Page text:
RPA: the key to successful credit management

Jan 20, 2020

iController blog - automation

RPA: the key to successful credit management

Estimated reading time: 6 minutes

Robotic Process Automation – in short RPA – is a technology based on virtual software robots. In combination with artificial intelligence, RPA is often used as a successful tool for credit management.

What is RPA?

RPA stands for Robotic Process Automation. It was developed to automate monotonous tasks that do not require human intelligence. In order to do so, RPA uses virtual software robots (bots), often in combination with artificial intelligence (AI).

Just like people, RPA bots use the user interface of your software to capture data and to run computer applications. They interpret data, initiate actions and communicate with other systems. RPA can be considered as a virtual robot that can perform routine tasks 24/7 and makes fewer mistakes than people would do. This 24/7 aspect is crucial: the RPA bot can operate day and night, working in the background.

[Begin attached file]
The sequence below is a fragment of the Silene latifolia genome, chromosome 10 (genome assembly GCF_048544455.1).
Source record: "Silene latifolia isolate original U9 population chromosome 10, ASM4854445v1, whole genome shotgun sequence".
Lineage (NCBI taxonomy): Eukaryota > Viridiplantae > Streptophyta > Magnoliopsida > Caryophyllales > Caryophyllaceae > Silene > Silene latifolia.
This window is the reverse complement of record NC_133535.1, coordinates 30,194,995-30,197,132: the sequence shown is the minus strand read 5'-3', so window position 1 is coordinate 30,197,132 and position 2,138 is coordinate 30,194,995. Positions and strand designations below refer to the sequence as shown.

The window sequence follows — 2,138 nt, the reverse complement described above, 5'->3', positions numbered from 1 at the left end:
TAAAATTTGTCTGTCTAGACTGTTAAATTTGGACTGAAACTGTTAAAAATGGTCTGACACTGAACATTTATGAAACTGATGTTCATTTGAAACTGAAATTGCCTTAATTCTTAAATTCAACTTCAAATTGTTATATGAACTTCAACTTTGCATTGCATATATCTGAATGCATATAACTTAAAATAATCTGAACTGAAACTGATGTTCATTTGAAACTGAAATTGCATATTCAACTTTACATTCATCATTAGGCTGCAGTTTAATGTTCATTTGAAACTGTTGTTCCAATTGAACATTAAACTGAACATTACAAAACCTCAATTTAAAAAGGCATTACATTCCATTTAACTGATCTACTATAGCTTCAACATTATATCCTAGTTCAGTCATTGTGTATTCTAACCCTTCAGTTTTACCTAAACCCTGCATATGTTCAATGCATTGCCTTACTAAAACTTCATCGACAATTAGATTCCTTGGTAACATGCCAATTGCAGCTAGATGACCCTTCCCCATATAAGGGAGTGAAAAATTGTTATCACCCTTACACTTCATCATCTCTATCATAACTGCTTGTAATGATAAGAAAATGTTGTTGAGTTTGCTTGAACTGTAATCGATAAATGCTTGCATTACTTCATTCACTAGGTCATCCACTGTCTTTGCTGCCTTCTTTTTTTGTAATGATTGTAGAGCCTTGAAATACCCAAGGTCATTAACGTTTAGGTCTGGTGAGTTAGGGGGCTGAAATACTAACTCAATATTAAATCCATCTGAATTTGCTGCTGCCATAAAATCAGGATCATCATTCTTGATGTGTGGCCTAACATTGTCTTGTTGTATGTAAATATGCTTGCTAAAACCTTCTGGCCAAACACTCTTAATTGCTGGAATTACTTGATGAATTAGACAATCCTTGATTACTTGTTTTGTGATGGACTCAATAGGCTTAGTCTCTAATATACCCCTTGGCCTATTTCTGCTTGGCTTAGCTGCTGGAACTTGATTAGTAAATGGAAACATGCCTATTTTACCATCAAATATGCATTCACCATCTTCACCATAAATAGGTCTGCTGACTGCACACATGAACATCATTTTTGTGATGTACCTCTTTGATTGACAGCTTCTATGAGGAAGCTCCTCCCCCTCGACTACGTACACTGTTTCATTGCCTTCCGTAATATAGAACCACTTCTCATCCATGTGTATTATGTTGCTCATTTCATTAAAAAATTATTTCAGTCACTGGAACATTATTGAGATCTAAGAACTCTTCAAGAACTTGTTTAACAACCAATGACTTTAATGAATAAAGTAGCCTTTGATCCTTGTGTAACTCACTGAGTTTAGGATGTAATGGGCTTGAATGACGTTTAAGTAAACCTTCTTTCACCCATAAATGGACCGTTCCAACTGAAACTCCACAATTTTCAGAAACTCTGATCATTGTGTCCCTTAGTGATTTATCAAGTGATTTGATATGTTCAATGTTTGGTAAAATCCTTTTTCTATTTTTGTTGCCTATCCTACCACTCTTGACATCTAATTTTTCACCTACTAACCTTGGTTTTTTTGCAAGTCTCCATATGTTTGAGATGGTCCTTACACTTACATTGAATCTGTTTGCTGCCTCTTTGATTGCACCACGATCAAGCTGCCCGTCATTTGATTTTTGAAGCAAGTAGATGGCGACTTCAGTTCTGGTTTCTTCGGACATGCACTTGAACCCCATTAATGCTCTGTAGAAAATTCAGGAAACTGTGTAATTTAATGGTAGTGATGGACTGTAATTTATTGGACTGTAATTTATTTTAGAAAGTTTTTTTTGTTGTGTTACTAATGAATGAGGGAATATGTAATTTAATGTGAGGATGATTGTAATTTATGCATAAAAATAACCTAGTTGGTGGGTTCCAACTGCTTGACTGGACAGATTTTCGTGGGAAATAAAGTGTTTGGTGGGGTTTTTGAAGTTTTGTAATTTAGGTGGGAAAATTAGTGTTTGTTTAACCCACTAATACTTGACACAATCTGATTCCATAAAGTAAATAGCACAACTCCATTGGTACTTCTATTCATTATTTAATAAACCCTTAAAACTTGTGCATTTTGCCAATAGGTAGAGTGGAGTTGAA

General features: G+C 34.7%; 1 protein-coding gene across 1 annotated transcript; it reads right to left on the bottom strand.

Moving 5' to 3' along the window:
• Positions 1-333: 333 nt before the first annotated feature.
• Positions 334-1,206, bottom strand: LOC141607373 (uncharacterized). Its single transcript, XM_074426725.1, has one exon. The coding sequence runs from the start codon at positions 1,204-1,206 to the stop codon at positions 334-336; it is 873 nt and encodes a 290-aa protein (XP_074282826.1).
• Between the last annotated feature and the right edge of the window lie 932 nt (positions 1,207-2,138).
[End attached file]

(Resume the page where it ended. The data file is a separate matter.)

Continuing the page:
Difference between RPA and AI

RPA makes it possible for your computer to execute human actions. Artificial intelligence (AI), on the other hand, makes it possible to imitate human thinking: it enables your computer to solve problems that would normally require human intelligence. Examples include recognizing certain patterns, learning, improving previously processed data and making predictions for the future.